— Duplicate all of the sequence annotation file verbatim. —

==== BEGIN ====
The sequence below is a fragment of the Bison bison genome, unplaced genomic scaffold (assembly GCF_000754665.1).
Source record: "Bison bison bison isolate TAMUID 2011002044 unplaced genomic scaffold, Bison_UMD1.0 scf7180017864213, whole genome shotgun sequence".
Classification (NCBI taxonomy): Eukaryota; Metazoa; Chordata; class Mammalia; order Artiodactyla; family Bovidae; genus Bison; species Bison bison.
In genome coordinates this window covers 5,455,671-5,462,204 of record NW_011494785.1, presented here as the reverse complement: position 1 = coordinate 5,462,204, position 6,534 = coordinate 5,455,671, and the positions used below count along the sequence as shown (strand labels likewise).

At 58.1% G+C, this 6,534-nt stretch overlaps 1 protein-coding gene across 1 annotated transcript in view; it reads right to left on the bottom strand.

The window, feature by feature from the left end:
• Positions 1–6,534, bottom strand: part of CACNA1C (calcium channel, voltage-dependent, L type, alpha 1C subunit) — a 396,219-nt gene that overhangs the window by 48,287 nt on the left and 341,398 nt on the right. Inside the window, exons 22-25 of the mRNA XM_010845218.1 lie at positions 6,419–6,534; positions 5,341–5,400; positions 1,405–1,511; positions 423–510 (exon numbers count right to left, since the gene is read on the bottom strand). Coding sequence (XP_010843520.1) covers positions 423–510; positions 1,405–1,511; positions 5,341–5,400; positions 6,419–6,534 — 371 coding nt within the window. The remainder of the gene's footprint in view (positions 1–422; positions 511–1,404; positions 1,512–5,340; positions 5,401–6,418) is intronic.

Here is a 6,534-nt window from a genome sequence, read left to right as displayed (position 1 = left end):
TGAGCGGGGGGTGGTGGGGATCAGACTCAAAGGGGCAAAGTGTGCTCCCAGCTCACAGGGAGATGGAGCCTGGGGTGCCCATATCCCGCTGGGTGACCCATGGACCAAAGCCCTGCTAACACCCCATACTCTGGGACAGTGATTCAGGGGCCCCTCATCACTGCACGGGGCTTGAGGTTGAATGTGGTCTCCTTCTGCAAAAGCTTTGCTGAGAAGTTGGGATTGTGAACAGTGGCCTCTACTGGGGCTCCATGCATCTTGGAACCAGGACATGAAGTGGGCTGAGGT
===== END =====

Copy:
The sequence below is a fragment of the Bison bison genome, unplaced genomic scaffold (assembly GCF_000754665.1).
Source record: "Bison bison bison isolate TAMUID 2011002044 unplaced genomic scaffold, Bison_UMD1.0 scf7180017864213, whole genome shotgun sequence".
Classification (NCBI taxonomy): Eukaryota; Metazoa; Chordata; class Mammalia; order Artiodactyla; family Bovidae; genus Bison; species Bison bison.
In genome coordinates this window covers 5,455,671-5,462,204 of record NW_011494785.1, presented here as the reverse complement: position 1 = coordinate 5,462,204, position 6,534 = coordinate 5,455,671, and the positions used below count along the sequence as shown (strand labels likewise).

At 58.1% G+C, this 6,534-nt stretch overlaps 1 protein-coding gene across 1 annotated transcript in view; it reads right to left on the bottom strand.

The window, feature by feature from the left end:
• Positions 1–6,534, bottom strand: part of CACNA1C (calcium channel, voltage-dependent, L type, alpha 1C subunit) — a 396,219-nt gene that overhangs the window by 48,287 nt on the left and 341,398 nt on the right. Inside the window, exons 22-25 of the mRNA XM_010845218.1 lie at positions 6,419–6,534; positions 5,341–5,400; positions 1,405–1,511; positions 423–510 (exon numbers count right to left, since the gene is read on the bottom strand). Coding sequence (XP_010843520.1) covers positions 423–510; positions 1,405–1,511; positions 5,341–5,400; positions 6,419–6,534 — 371 coding nt within the window. The remainder of the gene's footprint in view (positions 1–422; positions 511–1,404; positions 1,512–5,340; positions 5,401–6,418) is intronic.

Here is a 6,534-nt window from a genome sequence, read left to right as displayed (position 1 = left end):
TGAGCGGGGGGTGGTGGGGATCAGACTCAAAGGGGCAAAGTGTGCTCCCAGCTCACAGGGAGATGGAGCCTGGGGTGCCCATATCCCGCTGGGTGACCCATGGACCAAAGCCCTGCTAACACCCCATACTCTGGGACAGTGATTCAGGGGCCCCTCATCACTGCACGGGGCTTGAGGTTGAATGTGGTCTCCTTCTGCAAAAGCTTTGCTGAGAAGTTGGGATTGTGAACAGTGGCCTCTACTGGGGCTCCATGCATCTTGGAACCAGGACATGAAGTGGGCTGAGGT